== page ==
The Earl of Aberdeen and the Scottish Peerage By-election of 1721

With two by-elections to the Commons on the horizon, in the latest blog for the Georgian Lords, Dr Stuart Handley looks back on the by-election for a Scots representative peer to sit in the House of Lords that took place almost exactly 300 years ago. For once, both government and opposition seem to have warmed to the winner…

The Act of Union of 1707 provided for the election of 16 representative peers from Scotland. Vacancies were to be filled at by-elections. All Scottish peers were eligible to vote, provided they had taken the oaths of allegiance, supremacy, abjuration and the declaration against ‘popery’ (the abusive contemporary term for Catholicism), and they could vote in person or by proxy.

Notoriously, the Scottish peers became a major bulwark of the ministry, providing a block vote for the government. Ministerial efforts at management, backed by the use of patronage usually resulted in reliable supporters being returned at general elections and by-elections. But this was not always the case.

The death of William Johnston, marquess of Annandale, at Bath on 14 January 1721 precipitated a by-election at an awkward time for the ministry. Surprisingly, the problem arose not from the fall-out from the South Sea Bubble, which was being played out in the parliamentary session – three weeks later, James Stanhope, Earl Stanhope, one of the leading ministers was to burst a blood vessel while defending the ministry causing his death on 5 February. The Rather, the ministry’s problem arose from the failure to deal with the disgruntlement of Scottish peers arising out of the proposal to replace the 16 elected peers with 25 hereditary ones chosen by the king. This aroused a great deal of opposition from those Scots peers who would be denied the right in future to sit in the House of Lords – the electorate for the by-election.

The Hanoverian minister, Jean Robethon summed up the ministry’s dilemma:

the Court will be in no hurry to elect another as in the present temper of the Scottish peers since the Peerage bill the Court is certain to lose its candidate.

The passage of legislation to change the representation would then make such an election redundant.

There was some thought that being in possession of one of the 16 elected seats would automatically secure inclusion among the 25 hereditaries, and this prompted some to put forward Patrick Hume, earl of Marchmont, as a candidate. Earl Stanhope, albeit informally, poured cold water on this suggestion:

the election was to be kept off as long as it could without interfering with the law, that they apprehended that whatever peer should be set up by the Court in Scotland would not carry it in the present conjuncture.

Even John Campbell, 2nd duke of Argyll, gave up promoting his own candidate after both Archibald Douglas, duke of Douglas, and George Douglas, 13th earl of Morton, were considered and discarded.

British (Scottish) School; William, 2nd Earl of Aberdeen; The National Trust for Scotland, Haddo House;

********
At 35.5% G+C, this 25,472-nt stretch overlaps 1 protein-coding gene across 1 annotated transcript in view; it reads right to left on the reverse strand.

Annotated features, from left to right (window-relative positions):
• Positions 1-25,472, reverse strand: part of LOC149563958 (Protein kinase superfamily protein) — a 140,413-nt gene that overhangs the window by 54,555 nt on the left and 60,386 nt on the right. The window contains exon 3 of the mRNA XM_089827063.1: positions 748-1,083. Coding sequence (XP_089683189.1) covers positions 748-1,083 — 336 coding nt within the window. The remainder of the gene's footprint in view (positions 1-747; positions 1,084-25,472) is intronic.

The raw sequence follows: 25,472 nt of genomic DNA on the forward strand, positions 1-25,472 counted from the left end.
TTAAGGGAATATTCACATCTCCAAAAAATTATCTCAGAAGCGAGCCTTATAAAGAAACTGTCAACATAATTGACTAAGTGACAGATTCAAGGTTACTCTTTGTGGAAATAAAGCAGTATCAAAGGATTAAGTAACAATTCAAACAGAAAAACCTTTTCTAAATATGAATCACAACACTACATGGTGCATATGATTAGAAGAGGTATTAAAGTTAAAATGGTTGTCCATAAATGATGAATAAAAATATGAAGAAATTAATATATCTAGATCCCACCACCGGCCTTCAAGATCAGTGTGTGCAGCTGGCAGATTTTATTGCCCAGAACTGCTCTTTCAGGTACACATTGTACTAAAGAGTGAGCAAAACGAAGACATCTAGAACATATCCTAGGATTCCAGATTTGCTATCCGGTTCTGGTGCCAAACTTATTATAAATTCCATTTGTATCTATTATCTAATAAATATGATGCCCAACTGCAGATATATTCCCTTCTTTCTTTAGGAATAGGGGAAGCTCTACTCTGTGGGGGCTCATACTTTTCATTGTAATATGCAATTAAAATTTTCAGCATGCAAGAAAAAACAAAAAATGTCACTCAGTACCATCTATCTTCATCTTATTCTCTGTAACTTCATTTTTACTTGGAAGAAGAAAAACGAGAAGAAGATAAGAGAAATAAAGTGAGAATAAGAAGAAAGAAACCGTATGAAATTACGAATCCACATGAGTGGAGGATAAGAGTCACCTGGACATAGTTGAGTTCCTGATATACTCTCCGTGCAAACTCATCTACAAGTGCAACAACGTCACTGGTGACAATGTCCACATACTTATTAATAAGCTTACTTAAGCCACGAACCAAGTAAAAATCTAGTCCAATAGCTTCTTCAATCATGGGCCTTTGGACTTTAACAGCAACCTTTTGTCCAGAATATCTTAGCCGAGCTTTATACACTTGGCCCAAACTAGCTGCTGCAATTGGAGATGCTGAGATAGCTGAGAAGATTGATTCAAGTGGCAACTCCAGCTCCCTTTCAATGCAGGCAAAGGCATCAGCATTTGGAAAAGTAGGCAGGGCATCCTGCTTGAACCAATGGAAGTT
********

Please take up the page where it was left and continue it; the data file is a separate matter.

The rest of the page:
Coincidentally, in April 1720, William Gordon, Lord Haddo, had succeeded his father as 2nd earl of Aberdeen, and was thus eligible to contest the by-election. He had previously sought to enter the House of Commons, securing election for Aberdeenshire at the general election of 1708, only to be unseated on the grounds of eligibility – he was adjudged unable to sit as the eldest son of a Scottish peer. His father had signed a petition against the intended peerage reforms in April 1719, and the new earl of Aberdeen was quick off the mark in asking for support among the electorate, and soon in talks with members of the tightly-knit group of Whig families, known as the ‘Squadrone’, who wished to cement an electoral alliance with Tories such as Aberdeen in order to contest the next general election, due to be held in 1722, and so increase their number of representatives.

Ultimately, Aberdeen’s challenger was another Tory, Alexander Montgomerie, 9th earl of Eglinton, backed by Tories suspicious of Aberdeen’s entanglement with the Squadrone, and for that reason also supported by Argyll. In the event, Aberdeen’s early start proved crucial to securing victory. When the poll was taken at Holyrood Palace on 1 June 1721, 13 peers and 23 proxies voted for Aberdeen; nine peers and 22 proxies voted for Eglinton.

As was usual in a contested election, some of the votes were questioned, so there was the possibility that the election return would be challenged at Westminster, prompting Eglinton to travel to London ready to put his case. However, in the event, Aberdeen took his seat unchallenged on 8 July 1721. Indeed, so well did Aberdeen conduct himself in Parliament that both the Court and Opposition wanted to include him on their lists at the general election of 1722. Aberdeen declined the Court list, but still gained sufficient votes to be re-elected, defeating William Forbes, 14th Baron Forbes, by 38 votes to 28. He was the only member of the opposition list to do so.

Although he lost his seat in 1727, Aberdeen continued to play an active part in Scottish electoral politics in opposition to Sir Robert Walpole, especially in the 1734 general election. He died on 30 March 1745.


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